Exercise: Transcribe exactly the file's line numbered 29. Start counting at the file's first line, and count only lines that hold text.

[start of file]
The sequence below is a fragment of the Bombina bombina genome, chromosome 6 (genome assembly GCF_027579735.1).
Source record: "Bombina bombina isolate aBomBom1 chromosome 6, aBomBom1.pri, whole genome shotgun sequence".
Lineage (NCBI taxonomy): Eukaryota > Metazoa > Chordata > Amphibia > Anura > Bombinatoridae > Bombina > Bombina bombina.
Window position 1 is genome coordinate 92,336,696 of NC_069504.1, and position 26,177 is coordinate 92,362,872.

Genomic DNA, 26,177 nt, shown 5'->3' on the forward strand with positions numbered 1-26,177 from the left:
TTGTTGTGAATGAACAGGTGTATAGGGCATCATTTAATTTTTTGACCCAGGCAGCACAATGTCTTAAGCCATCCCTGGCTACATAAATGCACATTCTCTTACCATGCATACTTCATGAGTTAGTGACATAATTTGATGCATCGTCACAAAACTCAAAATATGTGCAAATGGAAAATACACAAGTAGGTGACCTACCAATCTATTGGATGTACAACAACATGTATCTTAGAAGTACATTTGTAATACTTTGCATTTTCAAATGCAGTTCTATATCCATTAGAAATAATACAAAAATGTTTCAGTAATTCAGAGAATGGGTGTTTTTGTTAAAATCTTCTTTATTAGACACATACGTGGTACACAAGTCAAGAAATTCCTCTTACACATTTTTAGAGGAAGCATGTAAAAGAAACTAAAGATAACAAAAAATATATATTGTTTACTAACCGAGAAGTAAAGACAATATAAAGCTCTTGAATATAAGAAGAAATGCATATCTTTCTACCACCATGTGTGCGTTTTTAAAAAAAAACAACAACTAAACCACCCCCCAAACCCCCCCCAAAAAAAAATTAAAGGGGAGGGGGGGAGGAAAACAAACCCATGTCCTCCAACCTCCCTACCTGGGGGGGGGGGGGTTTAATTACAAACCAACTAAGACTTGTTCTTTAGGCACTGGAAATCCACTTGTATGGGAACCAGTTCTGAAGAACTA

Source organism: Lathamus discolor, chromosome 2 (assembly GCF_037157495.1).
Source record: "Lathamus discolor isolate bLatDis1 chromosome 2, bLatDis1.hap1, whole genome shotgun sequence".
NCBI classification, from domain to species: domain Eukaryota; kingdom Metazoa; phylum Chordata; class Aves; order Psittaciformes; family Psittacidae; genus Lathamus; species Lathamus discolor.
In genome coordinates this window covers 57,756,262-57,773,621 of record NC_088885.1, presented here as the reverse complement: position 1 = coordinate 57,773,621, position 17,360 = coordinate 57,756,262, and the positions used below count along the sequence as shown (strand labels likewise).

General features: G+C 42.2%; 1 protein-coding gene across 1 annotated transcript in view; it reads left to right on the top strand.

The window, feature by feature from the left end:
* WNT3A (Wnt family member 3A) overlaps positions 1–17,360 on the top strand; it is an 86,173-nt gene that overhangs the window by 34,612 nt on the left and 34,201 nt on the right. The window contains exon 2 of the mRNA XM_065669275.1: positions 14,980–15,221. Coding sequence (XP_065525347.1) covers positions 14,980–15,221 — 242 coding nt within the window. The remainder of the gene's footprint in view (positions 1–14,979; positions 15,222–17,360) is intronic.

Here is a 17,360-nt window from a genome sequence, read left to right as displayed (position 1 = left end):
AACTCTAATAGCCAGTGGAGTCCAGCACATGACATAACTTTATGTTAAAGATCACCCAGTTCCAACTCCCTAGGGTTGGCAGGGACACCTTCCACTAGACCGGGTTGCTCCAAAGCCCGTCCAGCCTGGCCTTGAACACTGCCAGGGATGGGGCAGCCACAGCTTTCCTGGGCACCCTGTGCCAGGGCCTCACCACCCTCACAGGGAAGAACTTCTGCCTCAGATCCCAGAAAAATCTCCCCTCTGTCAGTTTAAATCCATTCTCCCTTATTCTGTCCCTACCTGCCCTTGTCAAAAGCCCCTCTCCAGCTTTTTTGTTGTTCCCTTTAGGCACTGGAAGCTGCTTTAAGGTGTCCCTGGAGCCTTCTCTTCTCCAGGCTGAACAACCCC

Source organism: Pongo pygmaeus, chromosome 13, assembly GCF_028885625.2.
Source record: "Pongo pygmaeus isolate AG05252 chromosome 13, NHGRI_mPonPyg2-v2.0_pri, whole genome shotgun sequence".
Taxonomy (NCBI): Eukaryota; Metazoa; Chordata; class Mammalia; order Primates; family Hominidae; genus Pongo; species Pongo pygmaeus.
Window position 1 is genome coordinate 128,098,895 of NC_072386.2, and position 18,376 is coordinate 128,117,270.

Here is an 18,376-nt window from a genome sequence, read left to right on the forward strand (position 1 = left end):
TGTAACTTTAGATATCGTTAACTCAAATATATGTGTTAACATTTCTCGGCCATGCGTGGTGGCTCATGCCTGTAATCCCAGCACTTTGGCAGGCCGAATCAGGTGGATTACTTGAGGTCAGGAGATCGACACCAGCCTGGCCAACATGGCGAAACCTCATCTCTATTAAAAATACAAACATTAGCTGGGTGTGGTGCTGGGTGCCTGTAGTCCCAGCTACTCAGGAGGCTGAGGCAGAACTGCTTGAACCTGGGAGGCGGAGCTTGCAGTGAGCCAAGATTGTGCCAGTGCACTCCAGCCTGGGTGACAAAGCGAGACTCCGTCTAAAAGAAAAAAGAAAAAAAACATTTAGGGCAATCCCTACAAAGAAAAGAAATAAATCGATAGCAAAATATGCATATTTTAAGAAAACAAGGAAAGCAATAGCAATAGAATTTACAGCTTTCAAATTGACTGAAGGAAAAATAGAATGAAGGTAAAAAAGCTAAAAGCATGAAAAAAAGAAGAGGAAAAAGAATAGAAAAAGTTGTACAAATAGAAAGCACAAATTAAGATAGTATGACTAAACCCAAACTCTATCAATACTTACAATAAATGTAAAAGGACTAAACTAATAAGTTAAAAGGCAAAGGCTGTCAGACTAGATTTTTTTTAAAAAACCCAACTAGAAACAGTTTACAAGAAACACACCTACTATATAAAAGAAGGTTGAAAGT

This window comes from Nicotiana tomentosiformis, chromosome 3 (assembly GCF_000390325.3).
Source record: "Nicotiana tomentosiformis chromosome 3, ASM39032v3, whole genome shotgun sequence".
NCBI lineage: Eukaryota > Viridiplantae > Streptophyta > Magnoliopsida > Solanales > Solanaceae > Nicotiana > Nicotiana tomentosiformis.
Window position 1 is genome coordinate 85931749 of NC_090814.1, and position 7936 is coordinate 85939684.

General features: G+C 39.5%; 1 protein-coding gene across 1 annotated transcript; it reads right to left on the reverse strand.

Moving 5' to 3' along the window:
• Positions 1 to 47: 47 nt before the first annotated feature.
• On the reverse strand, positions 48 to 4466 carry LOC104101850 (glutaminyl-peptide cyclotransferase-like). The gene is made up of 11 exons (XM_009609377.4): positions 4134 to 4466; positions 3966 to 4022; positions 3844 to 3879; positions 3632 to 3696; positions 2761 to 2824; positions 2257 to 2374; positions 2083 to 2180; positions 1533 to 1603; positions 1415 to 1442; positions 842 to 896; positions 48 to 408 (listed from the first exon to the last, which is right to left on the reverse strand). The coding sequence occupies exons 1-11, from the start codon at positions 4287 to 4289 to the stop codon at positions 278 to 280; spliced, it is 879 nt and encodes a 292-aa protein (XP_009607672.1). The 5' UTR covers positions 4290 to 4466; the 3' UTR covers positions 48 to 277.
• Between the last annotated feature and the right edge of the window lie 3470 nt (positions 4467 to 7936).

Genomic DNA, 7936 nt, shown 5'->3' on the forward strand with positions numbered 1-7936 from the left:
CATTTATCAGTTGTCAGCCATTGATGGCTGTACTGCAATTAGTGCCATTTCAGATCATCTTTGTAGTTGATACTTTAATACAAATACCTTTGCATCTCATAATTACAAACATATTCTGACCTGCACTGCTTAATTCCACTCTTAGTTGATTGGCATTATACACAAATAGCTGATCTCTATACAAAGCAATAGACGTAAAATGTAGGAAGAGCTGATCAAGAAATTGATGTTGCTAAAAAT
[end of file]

• On the reverse strand, positions 48 to 4466 carry LOC104101850 (glutaminyl-peptide cyclotransferase-like). The gene is made up of 11 exons (XM_009609377.4): positions 4134 to 4466; positions 3966 to 4022; positions 3844 to 3879; positions 3632 to 3696; positions 2761 to 2824; positions 2257 to 2374; positions 2083 to 2180; positions 1533 to 1603; positions 1415 to 1442; positions 842 to 896; positions 48 to 408 (listed from the first exon to the last, which is right to left on the reverse strand). The coding sequence occupies exons 1-11, from the start codon at positions 4287 to 4289 to the stop codon at positions 278 to 280; spliced, it is 879 nt and encodes a 292-aa protein (XP_009607672.1). The 5' UTR covers positions 4290 to 4466; the 3' UTR covers positions 48 to 277.